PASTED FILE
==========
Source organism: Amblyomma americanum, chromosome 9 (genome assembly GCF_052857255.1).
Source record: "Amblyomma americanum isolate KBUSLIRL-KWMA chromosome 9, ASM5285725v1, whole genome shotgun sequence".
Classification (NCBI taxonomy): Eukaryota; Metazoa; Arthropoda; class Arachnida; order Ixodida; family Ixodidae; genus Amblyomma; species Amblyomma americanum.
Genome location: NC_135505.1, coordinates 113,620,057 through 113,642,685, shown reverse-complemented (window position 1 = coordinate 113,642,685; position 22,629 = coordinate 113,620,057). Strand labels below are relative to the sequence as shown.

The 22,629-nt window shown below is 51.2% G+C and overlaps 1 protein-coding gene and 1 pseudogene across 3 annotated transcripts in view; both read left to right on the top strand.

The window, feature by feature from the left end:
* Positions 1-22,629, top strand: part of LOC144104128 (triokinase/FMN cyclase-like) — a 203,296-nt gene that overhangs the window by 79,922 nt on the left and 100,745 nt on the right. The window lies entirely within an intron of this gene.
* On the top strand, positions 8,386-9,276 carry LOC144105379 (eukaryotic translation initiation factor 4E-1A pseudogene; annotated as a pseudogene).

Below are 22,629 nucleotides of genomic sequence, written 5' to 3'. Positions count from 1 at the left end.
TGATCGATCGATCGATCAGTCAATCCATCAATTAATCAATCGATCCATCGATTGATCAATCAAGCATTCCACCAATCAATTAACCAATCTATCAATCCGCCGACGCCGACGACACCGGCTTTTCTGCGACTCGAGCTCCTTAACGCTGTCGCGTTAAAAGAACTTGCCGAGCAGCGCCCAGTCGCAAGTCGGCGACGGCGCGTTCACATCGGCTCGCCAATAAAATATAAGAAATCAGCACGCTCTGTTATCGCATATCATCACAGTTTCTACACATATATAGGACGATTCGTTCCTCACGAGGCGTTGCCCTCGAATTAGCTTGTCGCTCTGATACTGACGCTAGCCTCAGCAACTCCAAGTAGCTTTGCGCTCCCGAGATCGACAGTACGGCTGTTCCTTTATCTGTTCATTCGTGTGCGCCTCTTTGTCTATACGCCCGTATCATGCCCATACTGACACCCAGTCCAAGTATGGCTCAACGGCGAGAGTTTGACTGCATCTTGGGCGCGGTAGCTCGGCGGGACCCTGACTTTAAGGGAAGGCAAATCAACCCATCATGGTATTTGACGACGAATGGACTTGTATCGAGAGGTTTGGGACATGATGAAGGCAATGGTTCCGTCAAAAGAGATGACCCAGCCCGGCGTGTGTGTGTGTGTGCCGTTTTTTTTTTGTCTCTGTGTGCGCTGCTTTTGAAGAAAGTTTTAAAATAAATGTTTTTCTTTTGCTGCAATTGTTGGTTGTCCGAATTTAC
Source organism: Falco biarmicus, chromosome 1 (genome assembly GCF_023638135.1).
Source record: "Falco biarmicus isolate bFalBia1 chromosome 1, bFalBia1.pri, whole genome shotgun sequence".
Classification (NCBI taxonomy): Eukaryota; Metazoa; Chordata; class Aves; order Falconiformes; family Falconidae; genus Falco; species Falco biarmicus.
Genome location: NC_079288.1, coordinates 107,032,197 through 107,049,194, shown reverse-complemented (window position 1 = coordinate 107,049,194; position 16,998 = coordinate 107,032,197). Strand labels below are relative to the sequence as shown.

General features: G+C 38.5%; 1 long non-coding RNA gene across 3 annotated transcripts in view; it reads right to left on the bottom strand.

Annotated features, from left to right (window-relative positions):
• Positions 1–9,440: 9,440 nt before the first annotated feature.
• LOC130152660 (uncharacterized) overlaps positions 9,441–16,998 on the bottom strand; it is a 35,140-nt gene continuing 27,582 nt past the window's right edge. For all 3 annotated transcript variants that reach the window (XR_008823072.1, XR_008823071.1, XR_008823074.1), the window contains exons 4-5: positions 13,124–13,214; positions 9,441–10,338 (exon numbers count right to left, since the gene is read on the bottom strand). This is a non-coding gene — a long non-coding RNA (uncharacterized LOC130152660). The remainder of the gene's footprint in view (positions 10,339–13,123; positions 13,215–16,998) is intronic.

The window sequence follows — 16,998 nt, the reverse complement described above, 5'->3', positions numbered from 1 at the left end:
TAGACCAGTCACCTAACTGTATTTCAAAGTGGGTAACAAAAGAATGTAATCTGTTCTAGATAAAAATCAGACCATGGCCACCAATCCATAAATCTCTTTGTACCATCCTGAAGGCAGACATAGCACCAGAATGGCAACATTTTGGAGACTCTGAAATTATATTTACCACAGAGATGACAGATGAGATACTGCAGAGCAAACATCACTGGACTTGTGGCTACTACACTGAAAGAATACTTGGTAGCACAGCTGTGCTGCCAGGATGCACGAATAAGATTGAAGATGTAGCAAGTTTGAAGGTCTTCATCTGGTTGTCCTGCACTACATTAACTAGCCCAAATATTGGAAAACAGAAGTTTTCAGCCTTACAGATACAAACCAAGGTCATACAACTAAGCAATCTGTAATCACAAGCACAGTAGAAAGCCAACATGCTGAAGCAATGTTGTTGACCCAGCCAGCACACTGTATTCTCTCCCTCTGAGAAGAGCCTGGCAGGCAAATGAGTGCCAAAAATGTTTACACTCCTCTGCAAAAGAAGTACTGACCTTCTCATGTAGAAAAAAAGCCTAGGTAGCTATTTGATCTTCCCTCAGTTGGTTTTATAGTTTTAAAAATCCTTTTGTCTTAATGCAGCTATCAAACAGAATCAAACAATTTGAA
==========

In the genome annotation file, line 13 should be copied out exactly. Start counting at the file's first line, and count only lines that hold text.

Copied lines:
Classification (NCBI taxonomy): Eukaryota; Metazoa; Chordata; class Aves; order Falconiformes; family Falconidae; genus Falco; species Falco biarmicus.